The Lyakhovsky Islands are home to a high concentration of mammoth remains, drawing tusk hunters and palaeontologists to their icy, barren shores
Text and Photos Jean-François Lagrot
Amongst a bed of thick, pitch-black seaweed, Pavel Nikolskiy, a palaeontologist and senior researcher at the Moscow Geological Institute, is crouched down, searching for artefacts from the Pleistocene period. Above him, a grey, icy cliff is splintering and falling apart, cascading down in small pieces, and falling into the Laptev Sea.
Suddenly, Pavel jumps up abruptly, like a tightly wound spring that has been released. He proudly exhibits a cave lion’s molar – a remain from the Pleistocene period – in very good condition. The team is thrilled with the discovery.
Pavel is a member of a crew of 14 scientists on an expedition sponsored by the Russian Geographical Society, organised by the Mammoth Museum in Yakutsk. The team aims to find evidence of the presence of Palaeolithic hunters on this lost piece of land amongst the remote Lyakhovsky Islands, some 70 kilometres off the Siberian coast.
Their mission is guided by a set of questions: Why – and how – did the mammoth disappear some 10,000 years ago? The collective of Russian, Yakutian, Moldavian, Korean and Dutch scientists hope to get decisive answers to these questions on this expedition in far northern Russia.
This group of islands in the Russian Arctic are named after Russian merchant and explorer Ivan Lyakhov, who first explored the territory in the 1770s in search of mammoth ivory. Given harsh meteorological conditions, the Lyakhovsky Islands are rarely visited. Temperatures can plummet to below –20°C. Crossing the strait on boats with small outboard motors built during the Soviet era is risky: Strong and sudden storms occur often in the narrow strait between the continent and Bolshoy Lyakhovsky, the southern island of the archipelago, and the largest of the Lyakhovsky Islands. Despite these tough conditions, the island attracts palaeontologists like bees to a hive.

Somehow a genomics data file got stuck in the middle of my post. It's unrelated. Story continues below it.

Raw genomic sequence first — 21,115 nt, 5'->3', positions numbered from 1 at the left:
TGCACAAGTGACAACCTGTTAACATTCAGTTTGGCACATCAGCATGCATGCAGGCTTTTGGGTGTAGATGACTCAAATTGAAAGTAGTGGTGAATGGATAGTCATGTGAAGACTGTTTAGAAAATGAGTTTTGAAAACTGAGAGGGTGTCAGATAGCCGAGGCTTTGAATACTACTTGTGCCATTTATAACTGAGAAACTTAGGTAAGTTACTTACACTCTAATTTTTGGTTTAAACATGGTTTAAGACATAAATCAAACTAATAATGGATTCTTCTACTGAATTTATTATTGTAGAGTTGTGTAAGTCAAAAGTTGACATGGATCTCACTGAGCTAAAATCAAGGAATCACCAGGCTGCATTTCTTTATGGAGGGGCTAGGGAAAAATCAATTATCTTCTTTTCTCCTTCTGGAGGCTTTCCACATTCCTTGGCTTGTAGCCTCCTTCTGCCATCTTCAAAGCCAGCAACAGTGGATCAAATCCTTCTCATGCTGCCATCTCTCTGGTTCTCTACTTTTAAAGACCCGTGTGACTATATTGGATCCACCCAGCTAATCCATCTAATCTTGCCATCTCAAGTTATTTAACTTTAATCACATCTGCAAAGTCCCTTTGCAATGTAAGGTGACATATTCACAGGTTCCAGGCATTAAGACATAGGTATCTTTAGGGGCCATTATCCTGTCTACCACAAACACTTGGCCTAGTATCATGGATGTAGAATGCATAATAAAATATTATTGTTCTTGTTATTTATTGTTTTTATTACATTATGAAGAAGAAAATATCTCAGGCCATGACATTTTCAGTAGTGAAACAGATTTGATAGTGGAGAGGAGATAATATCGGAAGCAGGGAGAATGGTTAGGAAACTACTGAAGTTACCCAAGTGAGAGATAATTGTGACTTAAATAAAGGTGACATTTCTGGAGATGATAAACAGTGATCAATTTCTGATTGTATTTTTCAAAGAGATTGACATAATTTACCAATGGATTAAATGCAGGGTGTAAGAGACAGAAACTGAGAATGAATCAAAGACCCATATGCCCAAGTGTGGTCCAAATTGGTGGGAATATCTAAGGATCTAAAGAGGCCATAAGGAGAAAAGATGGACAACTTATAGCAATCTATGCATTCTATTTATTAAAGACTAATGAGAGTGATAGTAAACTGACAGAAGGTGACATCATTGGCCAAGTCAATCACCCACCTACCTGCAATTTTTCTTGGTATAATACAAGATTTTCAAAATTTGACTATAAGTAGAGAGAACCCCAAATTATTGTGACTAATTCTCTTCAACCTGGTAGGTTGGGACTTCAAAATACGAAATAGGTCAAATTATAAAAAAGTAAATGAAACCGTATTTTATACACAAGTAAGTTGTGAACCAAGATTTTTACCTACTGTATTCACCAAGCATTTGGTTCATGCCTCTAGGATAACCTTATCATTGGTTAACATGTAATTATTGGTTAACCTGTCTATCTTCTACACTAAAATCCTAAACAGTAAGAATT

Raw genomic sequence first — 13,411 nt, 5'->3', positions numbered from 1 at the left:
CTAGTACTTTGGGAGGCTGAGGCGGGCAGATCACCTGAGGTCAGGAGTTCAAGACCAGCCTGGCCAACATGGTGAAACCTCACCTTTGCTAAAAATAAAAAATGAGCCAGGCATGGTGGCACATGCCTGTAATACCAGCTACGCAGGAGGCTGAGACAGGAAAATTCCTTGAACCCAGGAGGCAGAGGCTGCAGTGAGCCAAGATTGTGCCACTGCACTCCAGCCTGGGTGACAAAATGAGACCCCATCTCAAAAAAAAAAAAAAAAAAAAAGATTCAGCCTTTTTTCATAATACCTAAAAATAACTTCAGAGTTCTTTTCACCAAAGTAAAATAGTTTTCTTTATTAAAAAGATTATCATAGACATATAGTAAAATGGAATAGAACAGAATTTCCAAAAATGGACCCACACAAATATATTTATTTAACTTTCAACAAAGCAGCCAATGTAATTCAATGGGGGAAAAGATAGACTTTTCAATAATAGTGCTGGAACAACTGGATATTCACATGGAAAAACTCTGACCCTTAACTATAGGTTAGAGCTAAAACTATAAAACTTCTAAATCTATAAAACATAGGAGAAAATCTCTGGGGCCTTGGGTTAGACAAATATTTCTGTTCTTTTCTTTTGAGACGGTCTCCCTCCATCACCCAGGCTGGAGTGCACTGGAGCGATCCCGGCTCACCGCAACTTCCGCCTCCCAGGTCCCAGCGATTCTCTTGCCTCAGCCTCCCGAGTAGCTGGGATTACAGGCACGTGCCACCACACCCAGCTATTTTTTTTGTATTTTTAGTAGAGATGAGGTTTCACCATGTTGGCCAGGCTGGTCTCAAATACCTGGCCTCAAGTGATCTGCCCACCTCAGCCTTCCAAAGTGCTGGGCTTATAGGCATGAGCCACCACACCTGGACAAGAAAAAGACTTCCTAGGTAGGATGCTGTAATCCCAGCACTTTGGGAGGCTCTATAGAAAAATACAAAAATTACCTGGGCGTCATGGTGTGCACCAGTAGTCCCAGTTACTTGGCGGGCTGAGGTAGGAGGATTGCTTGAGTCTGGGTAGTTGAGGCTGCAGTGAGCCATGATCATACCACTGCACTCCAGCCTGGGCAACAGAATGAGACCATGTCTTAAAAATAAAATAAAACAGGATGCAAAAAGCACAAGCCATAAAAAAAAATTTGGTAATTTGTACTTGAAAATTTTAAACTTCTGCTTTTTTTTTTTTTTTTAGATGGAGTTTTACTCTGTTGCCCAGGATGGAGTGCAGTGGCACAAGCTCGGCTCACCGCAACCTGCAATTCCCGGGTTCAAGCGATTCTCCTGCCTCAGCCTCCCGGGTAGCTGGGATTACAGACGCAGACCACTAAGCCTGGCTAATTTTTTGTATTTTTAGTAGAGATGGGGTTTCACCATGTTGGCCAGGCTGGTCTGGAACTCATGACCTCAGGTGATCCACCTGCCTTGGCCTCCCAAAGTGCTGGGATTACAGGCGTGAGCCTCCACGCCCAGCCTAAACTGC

But it’s not only scientists flocking to the islands: The archipelago is also the hunting ground of ivory traders looking for mammoth tusks, as the islands are famous for their high density of mammoth ivory – home to more woolly mammoth (Mammuthus primigenius) remains than anywhere else on Earth, as the remains are very well preserved in the permafrost.
When ice is melting in the tundra, hundreds of tusk hunters – who have been preparing for their journey for almost a year – arrive on the islands to begin the search for this rare ivory. Every year, tonnes of ivory are collected on the Lyakhovsky Islands.
The hunters can spend up to five months living in very basic conditions – in a base camp built from wooden containers – in search of the remains. Depending on a tusk’s condition, one can fetch thousands of dollars. The tusks are typically sold to dealers in Moscow who, in turn, sell the ivory to Russian carvers, or ship the valuable wares to Hong Kong. The larger tusks, refashioned into high art by master carvers in China have reportedly fetched prices as high as USD1.5 million per piece. However, since China closed its official interior market, prices have decreased dramatically.
While there is nothing illegal about the operations of these tusk hunters – mammoth ivory can be legally traded – some scientists don’t approve of the ivory hunting, as they see it as threatening to their search for important data. Each tusk, like a fingerprint, contains valuable information. In a January 2017 interview with the Siberian Times, Vladimir Pitulko, from the Institute of the History of Material Culture of the Russian Academy of Sciences, identified tusk hunting as a form of “vandalism”, saying that the looting in the Arctic has caused extensive palaeontological, geological and archaeological damage.